This was a 3.5 star for me, but I''m rounding up! There was a lot about it that I loved: you care about the characters and their story. It''s a good insight into what life is like as an immigrant from Cameroon to New York. It loses some points for predictability: as a previous reviewer has said, there are no major surprises and a certain inevitability about it all. Everything proceeds pretty much as you would expect and some of the characters (like Cindy) are verging on cliche. My other big concern (and this doesn''t give anything away) is that at one point in the book, Jende (a character who you really like and care about) gives his wife Neni a horribly vicious beating. She''s upset, but nothing really comes of this: it doesn''t alter her feelings about him fundamentally, he doesn''t seem to be held accountable for it in any way. Beyond his saying ''sorry'', neither characters nor author seem to recognise this event as the fundamentally important thing that it is in a marriage. So I disliked that from the point of view of the plot, but also I worried that it would make readers who know nothing about Cameroon or its people just think ''oh maybe that''s normal for them''. Which, in a book whose aim was clearly to challenge assumptions like this, felt like a big problem to me.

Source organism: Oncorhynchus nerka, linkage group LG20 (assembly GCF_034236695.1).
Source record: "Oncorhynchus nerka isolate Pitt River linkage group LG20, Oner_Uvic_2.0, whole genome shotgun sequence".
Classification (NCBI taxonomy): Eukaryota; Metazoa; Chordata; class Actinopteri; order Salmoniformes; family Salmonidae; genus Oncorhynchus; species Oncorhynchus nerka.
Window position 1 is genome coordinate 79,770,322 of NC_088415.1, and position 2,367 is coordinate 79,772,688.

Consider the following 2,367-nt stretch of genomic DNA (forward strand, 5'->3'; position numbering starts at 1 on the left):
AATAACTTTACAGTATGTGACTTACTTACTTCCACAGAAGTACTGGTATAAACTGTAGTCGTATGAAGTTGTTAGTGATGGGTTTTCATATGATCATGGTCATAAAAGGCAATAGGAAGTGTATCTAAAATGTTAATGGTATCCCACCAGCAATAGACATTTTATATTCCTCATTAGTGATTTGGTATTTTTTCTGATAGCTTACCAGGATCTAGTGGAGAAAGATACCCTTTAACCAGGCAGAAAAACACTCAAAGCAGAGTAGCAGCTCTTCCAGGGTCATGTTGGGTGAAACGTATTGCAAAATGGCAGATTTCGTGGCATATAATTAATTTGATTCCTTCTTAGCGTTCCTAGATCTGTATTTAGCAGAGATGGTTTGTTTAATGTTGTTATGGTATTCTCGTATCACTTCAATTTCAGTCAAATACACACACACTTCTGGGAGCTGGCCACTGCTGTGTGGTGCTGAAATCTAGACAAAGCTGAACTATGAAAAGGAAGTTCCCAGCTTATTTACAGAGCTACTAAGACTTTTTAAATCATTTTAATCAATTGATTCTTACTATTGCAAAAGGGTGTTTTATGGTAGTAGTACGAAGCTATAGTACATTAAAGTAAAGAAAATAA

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Hampshire Julie
5.0 out of 5 starsVerified Purchase
Emotional read!
Reviewed in the United Kingdom on April 20, 2017
This is a really inspiring read! It is so well written and very moving - it takes the reader through a whole mixture of emotions. Normally I would not have much time for someone who enters a country illegally, and lies about it, but I really identified with the main...See more
This is a really inspiring read! It is so well written and very moving - it takes the reader through a whole mixture of emotions. Normally I would not have much time for someone who enters a country illegally, and lies about it, but I really identified with the main character in this book and wanted him to succeed in America.